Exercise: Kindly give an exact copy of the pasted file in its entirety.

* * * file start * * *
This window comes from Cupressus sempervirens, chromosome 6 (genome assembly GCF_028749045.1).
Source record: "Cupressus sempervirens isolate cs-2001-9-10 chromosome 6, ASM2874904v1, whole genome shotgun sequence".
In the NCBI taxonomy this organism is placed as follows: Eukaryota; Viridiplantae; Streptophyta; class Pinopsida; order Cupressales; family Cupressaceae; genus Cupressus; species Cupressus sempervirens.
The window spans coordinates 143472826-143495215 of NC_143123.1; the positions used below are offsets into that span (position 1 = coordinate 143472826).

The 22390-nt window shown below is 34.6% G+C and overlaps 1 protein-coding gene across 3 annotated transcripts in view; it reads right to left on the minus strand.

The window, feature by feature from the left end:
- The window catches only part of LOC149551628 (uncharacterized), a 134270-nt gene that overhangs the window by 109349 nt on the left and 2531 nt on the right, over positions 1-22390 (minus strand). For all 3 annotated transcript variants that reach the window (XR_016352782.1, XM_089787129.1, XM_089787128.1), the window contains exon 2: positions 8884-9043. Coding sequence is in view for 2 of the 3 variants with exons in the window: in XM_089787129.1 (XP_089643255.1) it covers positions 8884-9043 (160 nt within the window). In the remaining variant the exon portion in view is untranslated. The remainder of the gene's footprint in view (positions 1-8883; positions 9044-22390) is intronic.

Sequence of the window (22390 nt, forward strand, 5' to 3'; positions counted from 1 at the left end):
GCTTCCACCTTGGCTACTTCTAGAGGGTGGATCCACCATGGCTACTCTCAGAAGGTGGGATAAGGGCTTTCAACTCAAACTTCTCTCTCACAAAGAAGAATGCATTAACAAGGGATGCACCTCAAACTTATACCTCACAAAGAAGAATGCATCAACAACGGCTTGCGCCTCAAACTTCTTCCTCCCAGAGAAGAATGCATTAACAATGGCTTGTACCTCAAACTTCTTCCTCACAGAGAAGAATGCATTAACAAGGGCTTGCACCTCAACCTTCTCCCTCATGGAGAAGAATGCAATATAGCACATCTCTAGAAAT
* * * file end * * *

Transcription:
This window comes from Cupressus sempervirens, chromosome 6 (genome assembly GCF_028749045.1).
Source record: "Cupressus sempervirens isolate cs-2001-9-10 chromosome 6, ASM2874904v1, whole genome shotgun sequence".
In the NCBI taxonomy this organism is placed as follows: Eukaryota; Viridiplantae; Streptophyta; class Pinopsida; order Cupressales; family Cupressaceae; genus Cupressus; species Cupressus sempervirens.
The window spans coordinates 143472826-143495215 of NC_143123.1; the positions used below are offsets into that span (position 1 = coordinate 143472826).

The 22390-nt window shown below is 34.6% G+C and overlaps 1 protein-coding gene across 3 annotated transcripts in view; it reads right to left on the minus strand.

The window, feature by feature from the left end:
- The window catches only part of LOC149551628 (uncharacterized), a 134270-nt gene that overhangs the window by 109349 nt on the left and 2531 nt on the right, over positions 1-22390 (minus strand). For all 3 annotated transcript variants that reach the window (XR_016352782.1, XM_089787129.1, XM_089787128.1), the window contains exon 2: positions 8884-9043. Coding sequence is in view for 2 of the 3 variants with exons in the window: in XM_089787129.1 (XP_089643255.1) it covers positions 8884-9043 (160 nt within the window). In the remaining variant the exon portion in view is untranslated. The remainder of the gene's footprint in view (positions 1-8883; positions 9044-22390) is intronic.

Sequence of the window (22390 nt, forward strand, 5' to 3'; positions counted from 1 at the left end):
GCTTCCACCTTGGCTACTTCTAGAGGGTGGATCCACCATGGCTACTCTCAGAAGGTGGGATAAGGGCTTTCAACTCAAACTTCTCTCTCACAAAGAAGAATGCATTAACAAGGGATGCACCTCAAACTTATACCTCACAAAGAAGAATGCATCAACAACGGCTTGCGCCTCAAACTTCTTCCTCCCAGAGAAGAATGCATTAACAATGGCTTGTACCTCAAACTTCTTCCTCACAGAGAAGAATGCATTAACAAGGGCTTGCACCTCAACCTTCTCCCTCATGGAGAAGAATGCAATATAGCACATCTCTAGAAAT